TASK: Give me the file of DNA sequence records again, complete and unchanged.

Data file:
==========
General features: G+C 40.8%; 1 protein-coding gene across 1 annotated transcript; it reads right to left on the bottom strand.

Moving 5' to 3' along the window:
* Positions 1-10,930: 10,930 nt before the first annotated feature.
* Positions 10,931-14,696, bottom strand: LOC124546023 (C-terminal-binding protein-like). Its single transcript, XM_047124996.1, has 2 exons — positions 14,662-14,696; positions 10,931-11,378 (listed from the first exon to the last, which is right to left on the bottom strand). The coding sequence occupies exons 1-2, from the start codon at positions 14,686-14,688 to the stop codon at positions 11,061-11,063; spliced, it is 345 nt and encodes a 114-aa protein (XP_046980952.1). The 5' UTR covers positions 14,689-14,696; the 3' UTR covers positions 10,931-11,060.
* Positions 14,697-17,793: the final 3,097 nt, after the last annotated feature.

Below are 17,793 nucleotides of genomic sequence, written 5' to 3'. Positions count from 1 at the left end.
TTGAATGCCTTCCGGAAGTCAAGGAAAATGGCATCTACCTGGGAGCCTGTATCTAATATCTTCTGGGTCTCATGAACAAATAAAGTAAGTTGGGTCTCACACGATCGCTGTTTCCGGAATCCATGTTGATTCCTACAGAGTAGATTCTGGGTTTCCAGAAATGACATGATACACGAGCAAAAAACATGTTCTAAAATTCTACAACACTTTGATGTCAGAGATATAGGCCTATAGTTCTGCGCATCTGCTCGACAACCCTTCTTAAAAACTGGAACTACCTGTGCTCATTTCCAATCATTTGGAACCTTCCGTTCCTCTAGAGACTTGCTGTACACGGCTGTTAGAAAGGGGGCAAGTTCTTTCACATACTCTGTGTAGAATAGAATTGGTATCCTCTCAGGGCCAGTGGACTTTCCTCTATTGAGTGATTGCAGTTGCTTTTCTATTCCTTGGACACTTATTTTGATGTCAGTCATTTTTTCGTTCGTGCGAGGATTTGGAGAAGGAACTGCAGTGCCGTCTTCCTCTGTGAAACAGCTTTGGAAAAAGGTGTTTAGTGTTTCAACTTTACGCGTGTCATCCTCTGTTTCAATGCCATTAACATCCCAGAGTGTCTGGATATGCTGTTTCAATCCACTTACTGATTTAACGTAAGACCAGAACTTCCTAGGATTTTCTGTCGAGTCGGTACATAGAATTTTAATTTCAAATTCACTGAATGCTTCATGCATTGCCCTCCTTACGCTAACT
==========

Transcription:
General features: G+C 40.8%; 1 protein-coding gene across 1 annotated transcript; it reads right to left on the bottom strand.

Moving 5' to 3' along the window:
* Positions 1-10,930: 10,930 nt before the first annotated feature.
* Positions 10,931-14,696, bottom strand: LOC124546023 (C-terminal-binding protein-like). Its single transcript, XM_047124996.1, has 2 exons — positions 14,662-14,696; positions 10,931-11,378 (listed from the first exon to the last, which is right to left on the bottom strand). The coding sequence occupies exons 1-2, from the start codon at positions 14,686-14,688 to the stop codon at positions 11,061-11,063; spliced, it is 345 nt and encodes a 114-aa protein (XP_046980952.1). The 5' UTR covers positions 14,689-14,696; the 3' UTR covers positions 10,931-11,060.
* Positions 14,697-17,793: the final 3,097 nt, after the last annotated feature.

Below are 17,793 nucleotides of genomic sequence, written 5' to 3'. Positions count from 1 at the left end.
TTGAATGCCTTCCGGAAGTCAAGGAAAATGGCATCTACCTGGGAGCCTGTATCTAATATCTTCTGGGTCTCATGAACAAATAAAGTAAGTTGGGTCTCACACGATCGCTGTTTCCGGAATCCATGTTGATTCCTACAGAGTAGATTCTGGGTTTCCAGAAATGACATGATACACGAGCAAAAAACATGTTCTAAAATTCTACAACACTTTGATGTCAGAGATATAGGCCTATAGTTCTGCGCATCTGCTCGACAACCCTTCTTAAAAACTGGAACTACCTGTGCTCATTTCCAATCATTTGGAACCTTCCGTTCCTCTAGAGACTTGCTGTACACGGCTGTTAGAAAGGGGGCAAGTTCTTTCACATACTCTGTGTAGAATAGAATTGGTATCCTCTCAGGGCCAGTGGACTTTCCTCTATTGAGTGATTGCAGTTGCTTTTCTATTCCTTGGACACTTATTTTGATGTCAGTCATTTTTTCGTTCGTGCGAGGATTTGGAGAAGGAACTGCAGTGCCGTCTTCCTCTGTGAAACAGCTTTGGAAAAAGGTGTTTAGTGTTTCAACTTTACGCGTGTCATCCTCTGTTTCAATGCCATTAACATCCCAGAGTGTCTGGATATGCTGTTTCAATCCACTTACTGATTTAACGTAAGACCAGAACTTCCTAGGATTTTCTGTCGAGTCGGTACATAGAATTTTAATTTCAAATTCACTGAATGCTTCATGCATTGCCCTCCTTACGCTAACT